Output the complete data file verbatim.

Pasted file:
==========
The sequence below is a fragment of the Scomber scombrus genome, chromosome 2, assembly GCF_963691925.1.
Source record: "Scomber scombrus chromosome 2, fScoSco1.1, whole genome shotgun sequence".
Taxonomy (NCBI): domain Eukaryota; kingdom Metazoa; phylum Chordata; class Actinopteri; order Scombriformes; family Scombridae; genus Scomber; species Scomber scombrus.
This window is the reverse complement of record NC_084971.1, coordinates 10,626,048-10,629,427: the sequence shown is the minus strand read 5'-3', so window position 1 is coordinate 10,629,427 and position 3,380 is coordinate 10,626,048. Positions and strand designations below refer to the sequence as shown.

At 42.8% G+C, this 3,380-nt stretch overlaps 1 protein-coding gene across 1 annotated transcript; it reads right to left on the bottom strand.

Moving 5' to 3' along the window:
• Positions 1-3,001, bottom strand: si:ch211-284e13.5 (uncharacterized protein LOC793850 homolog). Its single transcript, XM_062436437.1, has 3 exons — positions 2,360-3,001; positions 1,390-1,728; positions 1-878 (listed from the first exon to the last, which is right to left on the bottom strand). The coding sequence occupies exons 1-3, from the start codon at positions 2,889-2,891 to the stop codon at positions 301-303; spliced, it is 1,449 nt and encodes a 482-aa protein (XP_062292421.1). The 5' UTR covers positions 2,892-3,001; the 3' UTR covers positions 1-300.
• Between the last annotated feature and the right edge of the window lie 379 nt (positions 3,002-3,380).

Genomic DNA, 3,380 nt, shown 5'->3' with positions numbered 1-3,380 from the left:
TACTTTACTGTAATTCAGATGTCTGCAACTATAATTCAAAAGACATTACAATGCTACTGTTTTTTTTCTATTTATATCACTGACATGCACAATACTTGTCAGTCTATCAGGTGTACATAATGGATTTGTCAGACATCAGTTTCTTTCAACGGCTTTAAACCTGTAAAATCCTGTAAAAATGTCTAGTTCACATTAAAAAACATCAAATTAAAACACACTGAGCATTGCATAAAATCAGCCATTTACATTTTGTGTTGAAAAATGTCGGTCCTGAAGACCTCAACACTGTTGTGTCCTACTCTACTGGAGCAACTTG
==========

The sequence below is a fragment of the Scomber scombrus genome, chromosome 2, assembly GCF_963691925.1.
Source record: "Scomber scombrus chromosome 2, fScoSco1.1, whole genome shotgun sequence".
Taxonomy (NCBI): domain Eukaryota; kingdom Metazoa; phylum Chordata; class Actinopteri; order Scombriformes; family Scombridae; genus Scomber; species Scomber scombrus.
This window is the reverse complement of record NC_084971.1, coordinates 10,626,048-10,629,427: the sequence shown is the minus strand read 5'-3', so window position 1 is coordinate 10,629,427 and position 3,380 is coordinate 10,626,048. Positions and strand designations below refer to the sequence as shown.

At 42.8% G+C, this 3,380-nt stretch overlaps 1 protein-coding gene across 1 annotated transcript; it reads right to left on the bottom strand.

Moving 5' to 3' along the window:
• Positions 1-3,001, bottom strand: si:ch211-284e13.5 (uncharacterized protein LOC793850 homolog). Its single transcript, XM_062436437.1, has 3 exons — positions 2,360-3,001; positions 1,390-1,728; positions 1-878 (listed from the first exon to the last, which is right to left on the bottom strand). The coding sequence occupies exons 1-3, from the start codon at positions 2,889-2,891 to the stop codon at positions 301-303; spliced, it is 1,449 nt and encodes a 482-aa protein (XP_062292421.1). The 5' UTR covers positions 2,892-3,001; the 3' UTR covers positions 1-300.
• Between the last annotated feature and the right edge of the window lie 379 nt (positions 3,002-3,380).

Genomic DNA, 3,380 nt, shown 5'->3' with positions numbered 1-3,380 from the left:
TACTTTACTGTAATTCAGATGTCTGCAACTATAATTCAAAAGACATTACAATGCTACTGTTTTTTTTCTATTTATATCACTGACATGCACAATACTTGTCAGTCTATCAGGTGTACATAATGGATTTGTCAGACATCAGTTTCTTTCAACGGCTTTAAACCTGTAAAATCCTGTAAAAATGTCTAGTTCACATTAAAAAACATCAAATTAAAACACACTGAGCATTGCATAAAATCAGCCATTTACATTTTGTGTTGAAAAATGTCGGTCCTGAAGACCTCAACACTGTTGTGTCCTACTCTACTGGAGCAACTTG